4.   Although Birkett involved a victim restitution order to a probationer under former section 1203.04, while we are concerned here with a restitution order imposed in conjunction with a nonprobationary sentence under section 1202.4, this distinction is immaterial to our discussion here.  (See People v. Hove (1999) 76 Cal.App.4th 1266, 1271-1272, 91 Cal.Rptr.2d 128.)

5.   Defendant also cites People v. Martinez (2005) 36 Cal.4th 384, 30 Cal.Rptr.3d 779, 115 P.3d 62, in support of his contention.   There, the court reiterated its holding that former section 1203.04, “permitt[ed] restitution to entities that are ‘direct’ victims of crime [only in instances in which] the ‘entities [are those] against which the probationer's crimes had been committed’-that is, entities that are the ‘immediate objects of the probationer's offenses.’  [Citation.]”  (Martinez, supra, at p. 393, 30 Cal.Rptr.3d 779, 115 P.3d 62, quoting Birkett, supra, 21 Cal.4th at pp. 232-233, 87 Cal.Rptr.2d 205, 980 P.2d 912.)   In Martinez, the court reversed a restitution order reimbursing the Department of Toxic Substances Control for cleanup costs associated with the defendant's operation of a methamphetamine lab, concluding that the offense was not committed against the Department.  (Martinez, supra, at p. 393, 30 Cal.Rptr.3d 779, 115 P.3d 62.)   Martinez, like Birkett, involved circumstances very different from this case;  it does not support defendant's claim that the restitution order as to the Jem employees was unlawful.

6.   “When any person takes, damages, or destroys any property in the commission or attempted commission of a felony, with the intent to cause that taking, damage, or destruction, the court shall impose an additional term as follows:  [¶] ․ [¶] (4) If the loss exceeds two million five hundred thousand dollars ($2,500,000), the court, in addition and consecutive to the punishment prescribed for the felony or attempted felony of which the defendant has been convicted, shall impose an additional term of four years.” (§ 12022.6, subd. (a).)

7.   “No appeal shall be taken by the defendant from a judgment of conviction upon a plea of guilty or nolo contendere, ․ except where both of the following are met:  [¶] (a) The defendant has filed with the trial court a written statement, executed under oath or penalty of perjury showing reasonable constitutional, jurisdictional, or other grounds going to the legality of the proceedings. [¶] (b) The trial court has executed and filed a certificate of probable cause for such appeal with the clerk of the court.” (§ 1237.5.)

8.   California Rules of Court, rule 8.304(b)(4) (formerly rule 30(b)(4)), provides that a defendant appealing from a superior court judgment following the entry of a plea of guilty or no contest need not comply with the certificate of probable cause requirements of section 1237.5 “․ if the notice of appeal states that the appeal is based on:  [¶] (A) the denial of a motion to suppress evidence under Penal Code section 1538.5, or [¶] (B) Grounds that arose after entry of the plea and do not affect the plea's validity.”

9.   In so concluding, this court acknowledged (Jones, supra, 33 Cal.App.4th at p. 1093, 39 Cal.Rptr.2d 530) a contrary view expressed by the First District Court of Appeal in two cases.   In People v. Loera (1984) 159 Cal.App.3d 992, 996, 206 Cal.Rptr. 60, the defendant in Loera pursuant to a plea agreement pleaded guilty to receiving stolen property and admitted that the value of the property exceeded $25,000.   He then challenged the imposition of a one-year enhancement, arguing that section 12022.6, subdivision (a) could not be used to enhance a sentence based upon a conviction for receiving stolen property.  (Loera, supra, at p. 997, 206 Cal.Rptr. 60.)   The appellate court held that the defendant was not required to obtain a certificate of probable cause, concluding that the defendant was challenging the sentence as being void;  it was thus “a jurisdictional defect subject to correction whenever it comes to the attention of either a trial court or a reviewing court.  [Citations.]”  (Id. at p. 998, 206 Cal.Rptr. 60.)   Last year, the First District Court of Appeal considered whether a probable cause certificate was required where the defendant argued on appeal that the imposition of a great bodily injury enhancement, the allegations of which she admitted in her plea, was unlawful because it was inapplicable to circumstances where child endangerment resulted in death.  (People v. Corban (2006) 138 Cal.App.4th 1111, 42 Cal.Rptr.3d 184.)   Following Loera and concluding that no probable cause certificate was required, the court distinguished Arwood and Breckenridge on the basis that Loera (as well as Corban ) “addressed purely legal arguments about the applicability of an enhancement having nothing to do with the particular facts of the defendant's case.”  (Corban, supra, at p. 1116, 42 Cal.Rptr.3d 184.)   For the reasons we expressed in Jones, supra, 33 Cal.App.4th at page 1093, 39 Cal.Rptr.2d 530, we conclude that Loera is inconsistent with Arwood and Breckenridge, and we choose to follow those cases and Jones.   To the extent that Corban offers a distinction between Loera and the cases we have decided, we note that here defendant's challenge to the property damage enhancement under section 12022.6 is not purely a legal argument resolvable without reference to the particular facts presented.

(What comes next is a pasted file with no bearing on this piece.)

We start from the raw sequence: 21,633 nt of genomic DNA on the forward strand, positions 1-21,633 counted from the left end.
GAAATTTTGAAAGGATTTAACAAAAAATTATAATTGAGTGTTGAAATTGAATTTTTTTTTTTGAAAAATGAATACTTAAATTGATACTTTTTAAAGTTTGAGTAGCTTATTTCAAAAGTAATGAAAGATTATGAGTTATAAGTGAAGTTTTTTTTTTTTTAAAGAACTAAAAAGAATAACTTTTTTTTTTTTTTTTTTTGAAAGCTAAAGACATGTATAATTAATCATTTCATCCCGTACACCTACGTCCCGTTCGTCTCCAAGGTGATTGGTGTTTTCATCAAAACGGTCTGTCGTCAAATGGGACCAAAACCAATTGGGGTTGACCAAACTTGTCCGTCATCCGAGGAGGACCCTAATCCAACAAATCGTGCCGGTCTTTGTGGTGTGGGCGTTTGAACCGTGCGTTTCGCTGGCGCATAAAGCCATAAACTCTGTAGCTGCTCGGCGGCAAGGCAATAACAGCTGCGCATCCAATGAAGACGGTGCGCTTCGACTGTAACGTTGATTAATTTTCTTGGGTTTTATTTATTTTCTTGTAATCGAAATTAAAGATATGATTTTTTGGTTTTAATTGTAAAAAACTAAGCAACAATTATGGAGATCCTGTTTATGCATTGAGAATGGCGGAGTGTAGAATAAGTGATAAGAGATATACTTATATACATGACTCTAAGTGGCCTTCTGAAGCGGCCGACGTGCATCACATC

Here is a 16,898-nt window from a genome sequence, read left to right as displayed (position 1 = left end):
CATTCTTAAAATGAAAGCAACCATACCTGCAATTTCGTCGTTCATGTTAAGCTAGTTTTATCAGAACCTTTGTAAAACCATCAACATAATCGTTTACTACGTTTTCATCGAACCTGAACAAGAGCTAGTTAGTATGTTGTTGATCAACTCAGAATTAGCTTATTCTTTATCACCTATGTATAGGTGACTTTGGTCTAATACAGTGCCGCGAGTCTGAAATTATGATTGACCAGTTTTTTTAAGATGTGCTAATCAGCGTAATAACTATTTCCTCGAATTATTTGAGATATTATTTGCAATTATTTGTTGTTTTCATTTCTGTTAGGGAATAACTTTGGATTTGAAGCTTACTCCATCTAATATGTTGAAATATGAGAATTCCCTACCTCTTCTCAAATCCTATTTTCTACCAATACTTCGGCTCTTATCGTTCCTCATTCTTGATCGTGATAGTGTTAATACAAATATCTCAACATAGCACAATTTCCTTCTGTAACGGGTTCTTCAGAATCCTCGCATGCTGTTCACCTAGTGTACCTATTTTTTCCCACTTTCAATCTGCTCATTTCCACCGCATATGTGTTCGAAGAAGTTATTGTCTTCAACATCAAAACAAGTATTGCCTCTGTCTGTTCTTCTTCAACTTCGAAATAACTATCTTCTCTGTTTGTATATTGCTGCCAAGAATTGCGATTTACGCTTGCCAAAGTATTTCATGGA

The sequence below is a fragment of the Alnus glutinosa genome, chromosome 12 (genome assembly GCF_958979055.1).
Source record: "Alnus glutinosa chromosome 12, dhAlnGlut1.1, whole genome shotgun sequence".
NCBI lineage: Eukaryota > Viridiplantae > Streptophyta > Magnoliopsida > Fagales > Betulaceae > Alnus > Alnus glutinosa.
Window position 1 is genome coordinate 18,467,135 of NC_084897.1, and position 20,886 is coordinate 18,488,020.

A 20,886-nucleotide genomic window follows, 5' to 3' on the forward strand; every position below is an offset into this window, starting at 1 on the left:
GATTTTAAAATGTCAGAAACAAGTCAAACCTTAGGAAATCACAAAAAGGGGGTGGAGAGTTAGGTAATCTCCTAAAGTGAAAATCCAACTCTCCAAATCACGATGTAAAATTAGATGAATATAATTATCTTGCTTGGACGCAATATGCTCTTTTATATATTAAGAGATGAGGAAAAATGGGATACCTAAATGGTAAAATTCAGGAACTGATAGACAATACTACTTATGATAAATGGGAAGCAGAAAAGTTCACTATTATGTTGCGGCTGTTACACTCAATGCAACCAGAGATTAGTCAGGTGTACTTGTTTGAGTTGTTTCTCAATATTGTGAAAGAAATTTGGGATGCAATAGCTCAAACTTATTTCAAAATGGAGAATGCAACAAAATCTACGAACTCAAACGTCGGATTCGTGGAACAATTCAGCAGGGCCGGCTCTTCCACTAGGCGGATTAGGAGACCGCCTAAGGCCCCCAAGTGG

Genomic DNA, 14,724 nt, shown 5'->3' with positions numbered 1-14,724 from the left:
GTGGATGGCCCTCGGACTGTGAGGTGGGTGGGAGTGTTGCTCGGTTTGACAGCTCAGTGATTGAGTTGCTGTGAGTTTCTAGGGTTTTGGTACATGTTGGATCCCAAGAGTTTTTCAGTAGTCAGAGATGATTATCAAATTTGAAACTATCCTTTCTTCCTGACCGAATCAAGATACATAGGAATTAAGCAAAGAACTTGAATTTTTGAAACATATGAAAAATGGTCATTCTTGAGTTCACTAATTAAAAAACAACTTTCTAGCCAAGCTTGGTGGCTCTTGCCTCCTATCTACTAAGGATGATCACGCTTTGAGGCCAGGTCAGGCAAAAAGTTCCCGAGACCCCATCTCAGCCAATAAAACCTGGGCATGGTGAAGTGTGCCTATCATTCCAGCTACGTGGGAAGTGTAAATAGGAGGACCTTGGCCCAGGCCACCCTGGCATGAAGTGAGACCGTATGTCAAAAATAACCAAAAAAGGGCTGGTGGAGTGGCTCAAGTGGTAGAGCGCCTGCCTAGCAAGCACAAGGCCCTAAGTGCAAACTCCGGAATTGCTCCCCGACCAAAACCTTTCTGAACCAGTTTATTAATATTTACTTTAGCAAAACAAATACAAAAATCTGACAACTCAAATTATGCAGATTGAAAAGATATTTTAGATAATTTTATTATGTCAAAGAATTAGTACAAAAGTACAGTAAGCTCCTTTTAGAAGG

10.   “Circumstances in aggravation include facts relating to the crime and factors relating to the defendant.  [¶] ․ [¶]] Factors relating to the crime, whether or not charged or chargeable as enhancements, include that:  [¶] (1) The crime involved great violence, great bodily harm, threat of great bodily harm, or other acts disclosing a high degree of cruelty, viciousness, or callousness;  [¶] ․ [¶] (8) The manner in which the crime was carried out indicates planning, sophistication, or professionalism;  ․” (Cal. Rules of Court, rule 4.421(a).)

11.   In her opening brief, defendant noted that this court was bound by California Supreme Court precedent but that she was arguing the matter to preserve it for federal review.  Cunningham v. California, supra, 549 U.S. 270, 127 S.Ct. 856, was decided approximately one month after defendant filed her opening brief.

DUFFY, J.

WE CONCUR:  BAMATTRE-MANOUKIAN, Acting P.J., and McADAMS, J.